Whether you needÂ Asset ManagementÂ or minor financial planning help, choosing the right financial manager is vital. Therefore, you must define your financial needs, research financial managers and their companies and estimate the fees you will pay.
Define Your Needs
Because advisors, planners, and managers have different specialties, you shouldÂ define your financial goalsÂ prior to seeking financial help. For example, are you setting up a college fund or retirement fund or seeking a residual income? In addition, do you want to invest in physical assets, such as real estate, or intangible assets, such as securities?
Identify whether you seek steady long-term growth over time or high short-term gains for a specific purpose, and explore any moral and ethical standards that may affect your investment choices?
Calculate your initial investment, regular contributions and desired tax liabilities. Finally, evaluate your risk tolerance. For example, if you are young and starting a retirement fund, you may be amenable to higher risk, but if you are close to retirement, you may prefer lower risk.
Assess Managers and Firms
References, referrals and reputations are important. However, search for aÂ fiduciary, as they are legally required to act in your best interest. In addition, identify your prospective financial managersâ€™ longevity in their positions and how many different companies or funds these managers have worked for.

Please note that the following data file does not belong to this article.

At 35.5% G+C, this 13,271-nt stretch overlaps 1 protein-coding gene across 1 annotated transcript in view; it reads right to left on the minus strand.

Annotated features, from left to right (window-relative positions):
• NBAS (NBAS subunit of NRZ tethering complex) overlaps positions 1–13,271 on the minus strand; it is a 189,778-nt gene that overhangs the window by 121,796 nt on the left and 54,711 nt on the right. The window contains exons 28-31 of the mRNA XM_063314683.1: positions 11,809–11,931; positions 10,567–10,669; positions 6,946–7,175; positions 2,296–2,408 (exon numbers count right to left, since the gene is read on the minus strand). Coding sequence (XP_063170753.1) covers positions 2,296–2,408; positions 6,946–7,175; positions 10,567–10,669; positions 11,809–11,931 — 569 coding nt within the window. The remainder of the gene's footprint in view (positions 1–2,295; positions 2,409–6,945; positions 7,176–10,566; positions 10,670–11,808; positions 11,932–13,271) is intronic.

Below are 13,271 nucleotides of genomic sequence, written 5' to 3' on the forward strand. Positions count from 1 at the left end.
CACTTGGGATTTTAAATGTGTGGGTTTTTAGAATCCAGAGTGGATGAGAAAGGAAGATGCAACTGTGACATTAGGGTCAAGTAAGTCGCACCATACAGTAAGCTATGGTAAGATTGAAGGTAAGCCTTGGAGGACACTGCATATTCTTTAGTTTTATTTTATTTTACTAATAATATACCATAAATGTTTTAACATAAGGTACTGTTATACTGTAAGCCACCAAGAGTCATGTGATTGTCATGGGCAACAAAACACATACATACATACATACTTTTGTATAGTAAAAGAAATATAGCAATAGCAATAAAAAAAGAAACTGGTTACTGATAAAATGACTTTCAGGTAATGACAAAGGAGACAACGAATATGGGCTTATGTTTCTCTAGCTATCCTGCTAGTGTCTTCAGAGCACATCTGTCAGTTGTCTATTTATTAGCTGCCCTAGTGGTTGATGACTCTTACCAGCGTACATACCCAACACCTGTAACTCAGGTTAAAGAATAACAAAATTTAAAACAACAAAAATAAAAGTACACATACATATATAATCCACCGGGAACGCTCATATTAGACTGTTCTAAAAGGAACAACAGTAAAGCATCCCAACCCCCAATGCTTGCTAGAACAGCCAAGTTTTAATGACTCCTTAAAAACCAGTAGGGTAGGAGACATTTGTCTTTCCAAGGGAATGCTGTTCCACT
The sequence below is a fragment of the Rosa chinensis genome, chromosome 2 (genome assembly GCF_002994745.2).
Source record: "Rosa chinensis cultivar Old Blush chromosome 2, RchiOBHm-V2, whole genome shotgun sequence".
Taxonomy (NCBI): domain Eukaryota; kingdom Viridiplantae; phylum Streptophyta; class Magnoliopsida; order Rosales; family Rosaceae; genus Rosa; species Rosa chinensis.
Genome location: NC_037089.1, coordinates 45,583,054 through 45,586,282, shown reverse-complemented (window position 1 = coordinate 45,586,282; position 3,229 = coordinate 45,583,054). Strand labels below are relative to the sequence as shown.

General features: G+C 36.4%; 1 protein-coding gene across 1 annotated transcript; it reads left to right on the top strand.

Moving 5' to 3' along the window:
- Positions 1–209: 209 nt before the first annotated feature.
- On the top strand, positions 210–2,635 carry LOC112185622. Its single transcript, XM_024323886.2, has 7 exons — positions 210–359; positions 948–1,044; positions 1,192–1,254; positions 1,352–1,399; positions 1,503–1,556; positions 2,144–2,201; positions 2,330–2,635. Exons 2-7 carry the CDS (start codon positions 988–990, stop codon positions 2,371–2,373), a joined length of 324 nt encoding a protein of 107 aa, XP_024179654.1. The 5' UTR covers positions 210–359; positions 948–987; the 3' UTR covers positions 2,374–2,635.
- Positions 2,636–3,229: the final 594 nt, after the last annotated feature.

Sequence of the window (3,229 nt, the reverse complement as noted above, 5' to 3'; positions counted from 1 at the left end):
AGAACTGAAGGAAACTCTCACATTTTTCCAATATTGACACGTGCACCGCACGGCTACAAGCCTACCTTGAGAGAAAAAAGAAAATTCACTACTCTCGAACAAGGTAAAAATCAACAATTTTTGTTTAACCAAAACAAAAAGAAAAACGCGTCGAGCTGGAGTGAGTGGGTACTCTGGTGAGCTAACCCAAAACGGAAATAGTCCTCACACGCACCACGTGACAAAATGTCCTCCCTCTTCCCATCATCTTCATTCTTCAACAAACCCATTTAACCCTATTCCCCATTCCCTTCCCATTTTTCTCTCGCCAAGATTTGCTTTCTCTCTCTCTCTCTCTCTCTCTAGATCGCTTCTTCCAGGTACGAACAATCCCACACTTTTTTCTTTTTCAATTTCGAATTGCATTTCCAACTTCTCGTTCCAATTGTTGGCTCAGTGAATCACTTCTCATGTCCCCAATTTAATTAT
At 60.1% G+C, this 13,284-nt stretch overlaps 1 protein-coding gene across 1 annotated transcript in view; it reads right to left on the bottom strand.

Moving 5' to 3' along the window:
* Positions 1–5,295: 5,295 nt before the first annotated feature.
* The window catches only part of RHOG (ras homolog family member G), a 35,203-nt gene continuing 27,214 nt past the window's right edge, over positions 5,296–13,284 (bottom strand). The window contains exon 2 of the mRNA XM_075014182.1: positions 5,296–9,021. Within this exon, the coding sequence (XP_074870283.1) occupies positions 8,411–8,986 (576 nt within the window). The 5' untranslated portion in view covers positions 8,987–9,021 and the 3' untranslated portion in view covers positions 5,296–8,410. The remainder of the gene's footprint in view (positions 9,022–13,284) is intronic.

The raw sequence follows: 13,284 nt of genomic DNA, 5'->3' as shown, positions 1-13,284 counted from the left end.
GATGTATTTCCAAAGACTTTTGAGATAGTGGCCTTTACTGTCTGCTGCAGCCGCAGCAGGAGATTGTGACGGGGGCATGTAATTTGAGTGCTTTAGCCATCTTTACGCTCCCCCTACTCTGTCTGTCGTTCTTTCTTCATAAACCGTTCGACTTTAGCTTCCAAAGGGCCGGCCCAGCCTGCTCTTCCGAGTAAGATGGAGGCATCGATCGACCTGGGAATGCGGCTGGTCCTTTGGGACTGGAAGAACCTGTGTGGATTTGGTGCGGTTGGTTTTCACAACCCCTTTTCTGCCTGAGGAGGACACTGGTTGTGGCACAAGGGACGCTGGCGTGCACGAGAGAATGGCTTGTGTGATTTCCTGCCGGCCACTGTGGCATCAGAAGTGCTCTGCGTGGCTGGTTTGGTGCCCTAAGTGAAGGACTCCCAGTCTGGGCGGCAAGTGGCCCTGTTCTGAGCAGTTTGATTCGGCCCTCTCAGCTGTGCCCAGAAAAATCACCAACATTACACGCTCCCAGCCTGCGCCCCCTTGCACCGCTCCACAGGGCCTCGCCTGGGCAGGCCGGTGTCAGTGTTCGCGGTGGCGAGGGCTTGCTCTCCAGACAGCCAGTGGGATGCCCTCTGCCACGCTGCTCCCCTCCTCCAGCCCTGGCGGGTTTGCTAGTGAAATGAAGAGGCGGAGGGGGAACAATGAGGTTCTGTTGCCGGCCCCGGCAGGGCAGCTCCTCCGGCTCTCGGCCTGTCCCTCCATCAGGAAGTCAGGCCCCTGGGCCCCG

Review the managerâ€™s investment record to identify steady long-term growth. Also, do not limit your investigation to specific periods, such as three years or a previous recession, as these periods may not reflect the advisorâ€™s actual skill.
Assess the services the advisor and firm offer. Investigate the firmâ€™s financial strategies because your manager will be subject to these strategies. For example, are there investment minimums; will the advisor buy and sell without your consent, known as discretionary management; and what types of investments does the firm prefer? In addition, will your moral and ethical requirements be respected?
Research the firm and managerâ€™sÂ fee schedule. Some charge a flat monthly or yearly fee, whereas others charge a percentage of your assets. Therefore, if you have $2 million in assets and your manager charges a 1% fee, you may be paying up to $20,000 in fees each year. This fee amount will also increase as your portfolio value increases. Finally, some services, such as retirement or college funds, may have an individual flat fee. Determine if the service you receive is worth the fee you will pay initially and over time.
After you identify your financial planning needs, research the companies and planners available and estimate your fees, you are ready to sit down with your chosen financial manager and start preparing for your financial future.